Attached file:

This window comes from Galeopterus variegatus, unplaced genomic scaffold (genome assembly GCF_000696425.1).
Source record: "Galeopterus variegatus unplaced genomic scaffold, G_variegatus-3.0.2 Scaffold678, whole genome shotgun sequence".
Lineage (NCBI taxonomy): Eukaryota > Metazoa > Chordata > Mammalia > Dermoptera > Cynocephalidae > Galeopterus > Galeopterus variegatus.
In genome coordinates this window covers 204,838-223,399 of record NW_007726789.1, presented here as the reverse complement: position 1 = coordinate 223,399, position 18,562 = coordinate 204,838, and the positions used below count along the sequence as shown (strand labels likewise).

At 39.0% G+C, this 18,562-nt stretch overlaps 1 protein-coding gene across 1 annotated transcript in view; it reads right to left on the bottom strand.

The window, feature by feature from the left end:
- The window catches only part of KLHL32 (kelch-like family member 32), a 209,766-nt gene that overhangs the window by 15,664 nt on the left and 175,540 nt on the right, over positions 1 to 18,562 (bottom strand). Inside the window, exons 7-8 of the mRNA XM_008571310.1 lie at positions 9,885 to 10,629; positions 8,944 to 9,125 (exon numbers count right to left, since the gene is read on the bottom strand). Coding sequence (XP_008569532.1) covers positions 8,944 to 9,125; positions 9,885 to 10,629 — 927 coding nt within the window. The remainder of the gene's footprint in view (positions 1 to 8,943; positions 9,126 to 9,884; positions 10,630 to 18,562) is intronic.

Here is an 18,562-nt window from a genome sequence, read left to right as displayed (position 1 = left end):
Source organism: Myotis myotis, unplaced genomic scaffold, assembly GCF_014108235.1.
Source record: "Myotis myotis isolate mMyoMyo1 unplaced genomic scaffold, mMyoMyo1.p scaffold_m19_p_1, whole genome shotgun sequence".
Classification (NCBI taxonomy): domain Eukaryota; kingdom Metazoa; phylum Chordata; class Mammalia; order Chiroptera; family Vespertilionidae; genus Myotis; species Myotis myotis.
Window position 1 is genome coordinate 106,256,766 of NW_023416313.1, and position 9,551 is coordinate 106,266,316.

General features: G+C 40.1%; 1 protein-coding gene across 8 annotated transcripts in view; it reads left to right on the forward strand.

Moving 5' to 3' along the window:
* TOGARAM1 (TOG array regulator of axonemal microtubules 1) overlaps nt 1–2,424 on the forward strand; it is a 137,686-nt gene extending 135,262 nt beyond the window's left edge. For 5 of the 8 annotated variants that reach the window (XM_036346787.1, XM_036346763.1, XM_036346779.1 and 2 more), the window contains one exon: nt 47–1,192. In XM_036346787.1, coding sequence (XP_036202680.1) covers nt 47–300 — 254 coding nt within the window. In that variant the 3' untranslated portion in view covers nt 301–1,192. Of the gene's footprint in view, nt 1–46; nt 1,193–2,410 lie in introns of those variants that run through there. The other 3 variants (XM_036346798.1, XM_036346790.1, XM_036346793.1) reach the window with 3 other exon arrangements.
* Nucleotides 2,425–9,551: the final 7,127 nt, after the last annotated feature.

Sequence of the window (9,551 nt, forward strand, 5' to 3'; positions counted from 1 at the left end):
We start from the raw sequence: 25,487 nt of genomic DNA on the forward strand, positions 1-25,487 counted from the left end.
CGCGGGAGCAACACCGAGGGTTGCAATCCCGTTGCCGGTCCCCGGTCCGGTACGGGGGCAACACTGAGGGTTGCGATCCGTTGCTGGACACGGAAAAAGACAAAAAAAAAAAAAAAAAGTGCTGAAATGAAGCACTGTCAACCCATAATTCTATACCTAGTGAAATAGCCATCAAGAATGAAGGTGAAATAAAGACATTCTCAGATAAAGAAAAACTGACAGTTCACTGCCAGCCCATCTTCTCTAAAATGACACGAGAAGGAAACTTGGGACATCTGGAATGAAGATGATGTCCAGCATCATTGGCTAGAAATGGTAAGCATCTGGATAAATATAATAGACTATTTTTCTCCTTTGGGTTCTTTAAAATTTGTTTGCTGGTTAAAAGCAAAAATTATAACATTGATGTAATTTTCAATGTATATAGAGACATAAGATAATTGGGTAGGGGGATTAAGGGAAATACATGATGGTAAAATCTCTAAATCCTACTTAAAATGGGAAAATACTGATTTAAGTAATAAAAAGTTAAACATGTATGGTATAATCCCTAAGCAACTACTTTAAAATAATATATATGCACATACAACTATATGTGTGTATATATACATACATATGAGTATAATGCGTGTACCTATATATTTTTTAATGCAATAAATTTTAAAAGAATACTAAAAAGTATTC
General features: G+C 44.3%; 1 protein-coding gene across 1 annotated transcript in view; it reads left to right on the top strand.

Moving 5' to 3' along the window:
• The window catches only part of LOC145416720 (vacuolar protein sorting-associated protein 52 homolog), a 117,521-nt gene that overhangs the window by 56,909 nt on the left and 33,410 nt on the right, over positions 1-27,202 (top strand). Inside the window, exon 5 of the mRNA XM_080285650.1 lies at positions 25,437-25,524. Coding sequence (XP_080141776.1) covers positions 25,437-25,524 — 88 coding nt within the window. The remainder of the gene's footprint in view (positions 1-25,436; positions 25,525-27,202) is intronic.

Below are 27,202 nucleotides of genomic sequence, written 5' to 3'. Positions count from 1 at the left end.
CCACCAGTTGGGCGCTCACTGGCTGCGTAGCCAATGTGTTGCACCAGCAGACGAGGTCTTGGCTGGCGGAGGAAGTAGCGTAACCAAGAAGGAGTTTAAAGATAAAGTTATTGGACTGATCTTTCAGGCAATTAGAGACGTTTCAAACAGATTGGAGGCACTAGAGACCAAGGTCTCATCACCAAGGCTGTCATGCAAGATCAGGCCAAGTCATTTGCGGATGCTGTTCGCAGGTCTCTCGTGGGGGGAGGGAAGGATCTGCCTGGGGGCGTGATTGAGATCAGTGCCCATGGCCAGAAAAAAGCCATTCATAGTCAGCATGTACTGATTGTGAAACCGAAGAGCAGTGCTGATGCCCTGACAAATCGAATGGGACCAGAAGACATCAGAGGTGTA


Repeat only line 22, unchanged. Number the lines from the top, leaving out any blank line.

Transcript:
• The window catches only part of LOC145416720 (vacuolar protein sorting-associated protein 52 homolog), a 117,521-nt gene that overhangs the window by 56,909 nt on the left and 33,410 nt on the right, over positions 1-27,202 (top strand). Inside the window, exon 5 of the mRNA XM_080285650.1 lies at positions 25,437-25,524. Coding sequence (XP_080141776.1) covers positions 25,437-25,524 — 88 coding nt within the window. The remainder of the gene's footprint in view (positions 1-25,436; positions 25,525-27,202) is intronic.